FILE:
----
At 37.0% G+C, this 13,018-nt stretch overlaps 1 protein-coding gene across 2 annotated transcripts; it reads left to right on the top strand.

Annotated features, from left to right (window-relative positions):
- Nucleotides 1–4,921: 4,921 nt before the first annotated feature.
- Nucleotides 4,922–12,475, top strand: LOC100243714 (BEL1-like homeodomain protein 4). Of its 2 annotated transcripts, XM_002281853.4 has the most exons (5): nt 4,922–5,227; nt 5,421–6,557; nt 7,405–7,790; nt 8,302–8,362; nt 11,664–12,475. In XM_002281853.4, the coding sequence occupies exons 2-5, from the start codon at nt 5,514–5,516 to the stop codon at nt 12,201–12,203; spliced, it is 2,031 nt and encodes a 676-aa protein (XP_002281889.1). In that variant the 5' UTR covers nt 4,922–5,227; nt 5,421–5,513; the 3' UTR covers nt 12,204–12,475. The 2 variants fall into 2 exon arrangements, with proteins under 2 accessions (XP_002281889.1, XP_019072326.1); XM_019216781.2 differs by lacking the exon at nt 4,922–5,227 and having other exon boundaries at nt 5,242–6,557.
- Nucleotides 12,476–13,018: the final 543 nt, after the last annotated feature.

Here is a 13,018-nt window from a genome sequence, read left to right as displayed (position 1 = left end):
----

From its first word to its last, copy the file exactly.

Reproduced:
At 37.0% G+C, this 13,018-nt stretch overlaps 1 protein-coding gene across 2 annotated transcripts; it reads left to right on the top strand.

Annotated features, from left to right (window-relative positions):
- Nucleotides 1–4,921: 4,921 nt before the first annotated feature.
- Nucleotides 4,922–12,475, top strand: LOC100243714 (BEL1-like homeodomain protein 4). Of its 2 annotated transcripts, XM_002281853.4 has the most exons (5): nt 4,922–5,227; nt 5,421–6,557; nt 7,405–7,790; nt 8,302–8,362; nt 11,664–12,475. In XM_002281853.4, the coding sequence occupies exons 2-5, from the start codon at nt 5,514–5,516 to the stop codon at nt 12,201–12,203; spliced, it is 2,031 nt and encodes a 676-aa protein (XP_002281889.1). In that variant the 5' UTR covers nt 4,922–5,227; nt 5,421–5,513; the 3' UTR covers nt 12,204–12,475. The 2 variants fall into 2 exon arrangements, with proteins under 2 accessions (XP_002281889.1, XP_019072326.1); XM_019216781.2 differs by lacking the exon at nt 4,922–5,227 and having other exon boundaries at nt 5,242–6,557.
- Nucleotides 12,476–13,018: the final 543 nt, after the last annotated feature.

Here is a 13,018-nt window from a genome sequence, read left to right as displayed (position 1 = left end):